In 2017, finally realizing their long-time dream, founder and creative director of Amsterdam-based Framework, Thomas Geerlings, and his wife Danielle and their two young children, bought themselves a house along Amsterdam’s canal, close to the Amstelveld square in the historic centre of the city.
They bought the house quickly without realizing how much of it they had to discard. Much of the wooden interior, including beams and walls had to be gutted. But the industrial character could still be saved and reimagined.
The listed building dates back to 1896. It was formerly a warehouse and had also housed an art gallery in what is now the kitchen, among other uses. Because the building is listed, the city archives had the original drawings that Geerlings used extensively in planning the transformation of the structure into their family home.
The exterior of the building is that of a typical local industrial brick building. Functional, unadorned, and imposing in its narrow, tall profile. The footprint is only 50 square metres (538 sq.ft), but the height is five storeys.
Geerlings wanted to keep the ambiance of the functional, industrial building, but the family also wanted it to feel like their own home. Oak and marble floors, green-hued marble in the kitchen and bathrooms, raw cement walls, iron railings – all give an industrial and slightly brutalist impression, yet the home feels elegant and comfortable, not like a film set like so many industrial-loft renovations. Soft upholstered pieces tone down the hard surface elements down and create warm and inviting spaces.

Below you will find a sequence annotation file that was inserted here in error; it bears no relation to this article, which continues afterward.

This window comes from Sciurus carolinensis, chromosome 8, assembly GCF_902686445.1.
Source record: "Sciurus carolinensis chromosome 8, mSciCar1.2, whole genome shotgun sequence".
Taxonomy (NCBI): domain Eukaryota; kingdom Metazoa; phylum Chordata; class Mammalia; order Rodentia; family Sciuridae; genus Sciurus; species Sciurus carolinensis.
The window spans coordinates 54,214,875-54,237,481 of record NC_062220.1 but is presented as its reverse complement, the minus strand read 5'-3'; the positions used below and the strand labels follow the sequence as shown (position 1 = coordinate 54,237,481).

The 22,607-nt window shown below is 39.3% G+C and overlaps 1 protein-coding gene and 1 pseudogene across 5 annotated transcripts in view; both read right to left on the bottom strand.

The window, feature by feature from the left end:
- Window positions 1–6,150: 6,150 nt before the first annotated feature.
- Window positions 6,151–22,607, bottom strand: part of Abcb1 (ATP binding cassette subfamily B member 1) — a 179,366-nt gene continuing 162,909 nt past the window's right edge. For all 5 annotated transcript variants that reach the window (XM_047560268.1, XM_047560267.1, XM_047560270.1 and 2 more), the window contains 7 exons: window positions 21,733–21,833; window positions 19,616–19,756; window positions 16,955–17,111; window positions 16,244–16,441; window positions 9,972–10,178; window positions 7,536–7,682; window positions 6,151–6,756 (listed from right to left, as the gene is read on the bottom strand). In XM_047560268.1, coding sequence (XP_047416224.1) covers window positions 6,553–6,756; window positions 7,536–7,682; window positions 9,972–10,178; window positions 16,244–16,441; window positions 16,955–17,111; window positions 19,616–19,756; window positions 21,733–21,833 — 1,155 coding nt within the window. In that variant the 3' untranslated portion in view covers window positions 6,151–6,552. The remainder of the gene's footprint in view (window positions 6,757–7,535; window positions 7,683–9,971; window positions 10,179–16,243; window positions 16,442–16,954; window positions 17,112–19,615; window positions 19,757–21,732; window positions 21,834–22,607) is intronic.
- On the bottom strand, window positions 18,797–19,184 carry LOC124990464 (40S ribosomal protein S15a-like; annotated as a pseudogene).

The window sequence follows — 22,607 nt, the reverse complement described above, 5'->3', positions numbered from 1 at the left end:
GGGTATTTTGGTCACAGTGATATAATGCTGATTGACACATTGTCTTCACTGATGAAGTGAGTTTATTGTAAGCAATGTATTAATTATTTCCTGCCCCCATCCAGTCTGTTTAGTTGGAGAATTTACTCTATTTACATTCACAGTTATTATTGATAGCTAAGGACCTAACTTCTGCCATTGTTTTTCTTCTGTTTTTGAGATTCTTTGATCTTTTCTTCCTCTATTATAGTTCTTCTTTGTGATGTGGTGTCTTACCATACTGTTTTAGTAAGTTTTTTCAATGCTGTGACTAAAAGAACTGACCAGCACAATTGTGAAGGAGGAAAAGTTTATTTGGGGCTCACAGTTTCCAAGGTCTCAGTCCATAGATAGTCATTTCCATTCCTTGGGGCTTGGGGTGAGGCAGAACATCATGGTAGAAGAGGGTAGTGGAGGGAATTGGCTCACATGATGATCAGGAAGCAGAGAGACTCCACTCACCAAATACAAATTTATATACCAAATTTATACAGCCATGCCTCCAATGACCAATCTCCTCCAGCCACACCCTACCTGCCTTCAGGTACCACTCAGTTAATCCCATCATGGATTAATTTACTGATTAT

They limited the colour scheme to muted greens and greys, and filled the rooms with their own favourite objects; collectables, artworks and custom sofas, benches and chairs by Framework.
They also wanted to pay homage to ‘imperfection,’ to respect the building’s history and avoid over-modernize and over-perfecting everything. Thomas Geerlings personal quote on the Framework website echoes this strong-held belief: “A space should always make you question things. Perfection doesn’t leave room left to dream.”
We love the somewhat clunky furnishings, the solid, rounded corners, the sizeable art and the unexpected placement of oversize pieces. It looks, just as Geerlings intended: slightly unfinished and also lived-in. You could not find a home similar to this anywhere. It is clearly their home. Each piece isn’t there to look good in the photographs of design magazines; it is there because the family members like it there at the moment. They may move somewhere else tomorrow or replace it with something totally different. It is a living environment that leaves room to dream. Tuija Seipell